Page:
Patricia Dolling-Mann was born in Northampton, England and spent a large part of her working life as a registered nurse. Whilst nursing and bringing up a family she took various writing courses and then gained an honours degree in English Literature and History with the Open University Early retirement from the nursing profession has given her time to fulfil her lifelong ambition to write.
A passion for Victorian life and times and the writer Thomas Hardy prompted her and her husband to move to Dorset. “A Claim to Kin” is the first of a series called “The Wessex Chronicles” using the locations and names of Thomas Hardy. Although now living in a leafy suburb in the South East of England, a large library of Hardy-related works keeps her in touch with her beloved Wessex.
The author has two grown-up daughters and three grandsons. She loves visiting historic buildings and gardens and has a fascination for genealogy. Her love of music includes classical and folk. She is now writing a follow on to “Weatherbury Farm”, another Wessex Chronicle.
You can see my website on https://www.patriciadolling-mann.com
Book Buy Link: https://amzn.to/3BZBvdQ
It was on a dazzling bright, sunny afternoon, in the year of our Lord 1890, that the church bells rang out their message loud and clear across the lush vale of Blackmore, deep within the heart of the Wessex countryside. Not the slow ponderous sound of the funeral bell tolling its sad news for all who had the misfortune to be in its vicinity as it had on one awful July morn in the far away county town of Wintoncester almost three years ago to the day, but a joyous, melodic sound, lifting the spirit and heralding a happy occasion.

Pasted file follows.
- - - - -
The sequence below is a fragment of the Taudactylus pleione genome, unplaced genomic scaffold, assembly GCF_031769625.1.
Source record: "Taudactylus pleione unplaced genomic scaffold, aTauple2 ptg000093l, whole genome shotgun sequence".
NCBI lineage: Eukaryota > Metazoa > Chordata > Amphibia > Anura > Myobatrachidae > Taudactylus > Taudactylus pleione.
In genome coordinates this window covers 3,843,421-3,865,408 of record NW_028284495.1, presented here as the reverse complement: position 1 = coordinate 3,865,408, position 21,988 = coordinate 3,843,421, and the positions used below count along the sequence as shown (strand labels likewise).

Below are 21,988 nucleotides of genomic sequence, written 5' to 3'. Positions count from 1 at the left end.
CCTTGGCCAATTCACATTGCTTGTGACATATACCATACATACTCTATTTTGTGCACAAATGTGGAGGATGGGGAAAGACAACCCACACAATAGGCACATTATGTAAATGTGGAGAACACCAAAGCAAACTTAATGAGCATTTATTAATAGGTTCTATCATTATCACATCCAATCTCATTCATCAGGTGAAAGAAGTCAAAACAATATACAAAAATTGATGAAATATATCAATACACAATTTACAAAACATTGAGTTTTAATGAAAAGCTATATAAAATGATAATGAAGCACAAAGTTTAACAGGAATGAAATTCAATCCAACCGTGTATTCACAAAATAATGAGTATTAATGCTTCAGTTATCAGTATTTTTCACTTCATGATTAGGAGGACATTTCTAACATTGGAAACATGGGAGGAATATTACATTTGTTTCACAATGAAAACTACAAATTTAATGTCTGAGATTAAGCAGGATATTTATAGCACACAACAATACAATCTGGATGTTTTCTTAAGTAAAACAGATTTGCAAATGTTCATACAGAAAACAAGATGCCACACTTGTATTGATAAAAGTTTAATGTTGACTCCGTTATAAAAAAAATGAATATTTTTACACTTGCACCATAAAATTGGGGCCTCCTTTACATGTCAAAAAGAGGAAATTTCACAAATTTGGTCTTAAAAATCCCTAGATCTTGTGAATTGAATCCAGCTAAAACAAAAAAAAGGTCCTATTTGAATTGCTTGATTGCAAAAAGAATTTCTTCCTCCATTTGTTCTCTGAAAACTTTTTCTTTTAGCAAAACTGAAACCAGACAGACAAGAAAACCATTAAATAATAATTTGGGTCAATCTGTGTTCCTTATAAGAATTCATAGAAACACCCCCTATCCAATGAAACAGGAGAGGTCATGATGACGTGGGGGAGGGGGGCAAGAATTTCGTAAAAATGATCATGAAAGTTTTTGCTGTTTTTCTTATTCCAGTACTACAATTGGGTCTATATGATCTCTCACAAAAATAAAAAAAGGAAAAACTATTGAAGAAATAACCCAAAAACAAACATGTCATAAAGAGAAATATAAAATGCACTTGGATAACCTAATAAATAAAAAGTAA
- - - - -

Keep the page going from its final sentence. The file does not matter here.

Eliza Durbeyfield inherits a husband. Beginning where Thomas Hardy’s famous book ‘Tess of the D’urbervilles’ leaves off, her sister, Eliza Louisa, follows her sister’s last request before her death, that of marrying her widowed husband, Angel Clare. And Angel goes right along with Tess’s request, as well, more so out of guilt for causing Tess so much misery during her days, and thinking himself responsible for the choices his wife made leading to her death. And they both agree to this despite the union being fraught with a bundle of baggage, as well as being illegal in England during this time period.
Eliza is a young woman wholly unspoiled by the world, and unsullied by the shadow of her sister’s demise, as she dreams of this new life with a much older man who sweeps her off her feet (and ends up in the hay) early on in their relationship. Much of what happens to Eliza in the narrative and during her relationship with Angel is reminiscent of Hardy’s story, with a few confusing caveats. While in Hardy’s novel we see the slow transformation of Tess from a brooding young girl followed by some sort of shadowy curse into a down-trodden and ravished young woman who thinks her only way to happiness is through murder; in this book, Eliza, who we assume is inheriting this curse, emerges in quite a different way. And her husband, Angel, the one we all loved to hate in Hardy’s novel with his moral high ground and unforgiving spirit, appears to be the one who ultimately inherits Tess’s curse and becomes the very person he once judged.